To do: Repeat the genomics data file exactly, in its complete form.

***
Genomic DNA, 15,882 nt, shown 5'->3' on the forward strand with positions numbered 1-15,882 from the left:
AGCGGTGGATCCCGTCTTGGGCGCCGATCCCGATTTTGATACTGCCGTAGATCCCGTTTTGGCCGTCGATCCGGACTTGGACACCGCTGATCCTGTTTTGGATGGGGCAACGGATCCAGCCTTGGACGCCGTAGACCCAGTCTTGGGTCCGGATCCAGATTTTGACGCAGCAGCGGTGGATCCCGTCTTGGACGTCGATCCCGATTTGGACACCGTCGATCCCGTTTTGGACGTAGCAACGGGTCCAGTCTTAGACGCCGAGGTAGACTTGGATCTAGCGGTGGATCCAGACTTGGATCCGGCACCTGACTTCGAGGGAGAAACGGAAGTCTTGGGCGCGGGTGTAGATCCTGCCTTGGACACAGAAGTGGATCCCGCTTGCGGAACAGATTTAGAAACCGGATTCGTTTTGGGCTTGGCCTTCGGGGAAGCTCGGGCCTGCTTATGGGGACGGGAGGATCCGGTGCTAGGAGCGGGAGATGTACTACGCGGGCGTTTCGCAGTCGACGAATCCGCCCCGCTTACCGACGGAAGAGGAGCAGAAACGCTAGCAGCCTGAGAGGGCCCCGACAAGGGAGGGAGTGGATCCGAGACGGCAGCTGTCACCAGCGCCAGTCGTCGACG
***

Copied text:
Genomic DNA, 15,882 nt, shown 5'->3' on the forward strand with positions numbered 1-15,882 from the left:
AGCGGTGGATCCCGTCTTGGGCGCCGATCCCGATTTTGATACTGCCGTAGATCCCGTTTTGGCCGTCGATCCGGACTTGGACACCGCTGATCCTGTTTTGGATGGGGCAACGGATCCAGCCTTGGACGCCGTAGACCCAGTCTTGGGTCCGGATCCAGATTTTGACGCAGCAGCGGTGGATCCCGTCTTGGACGTCGATCCCGATTTGGACACCGTCGATCCCGTTTTGGACGTAGCAACGGGTCCAGTCTTAGACGCCGAGGTAGACTTGGATCTAGCGGTGGATCCAGACTTGGATCCGGCACCTGACTTCGAGGGAGAAACGGAAGTCTTGGGCGCGGGTGTAGATCCTGCCTTGGACACAGAAGTGGATCCCGCTTGCGGAACAGATTTAGAAACCGGATTCGTTTTGGGCTTGGCCTTCGGGGAAGCTCGGGCCTGCTTATGGGGACGGGAGGATCCGGTGCTAGGAGCGGGAGATGTACTACGCGGGCGTTTCGCAGTCGACGAATCCGCCCCGCTTACCGACGGAAGAGGAGCAGAAACGCTAGCAGCCTGAGAGGGCCCCGACAAGGGAGGGAGTGGATCCGAGACGGCAGCTGTCACCAGCGCCAGTCGTCGACG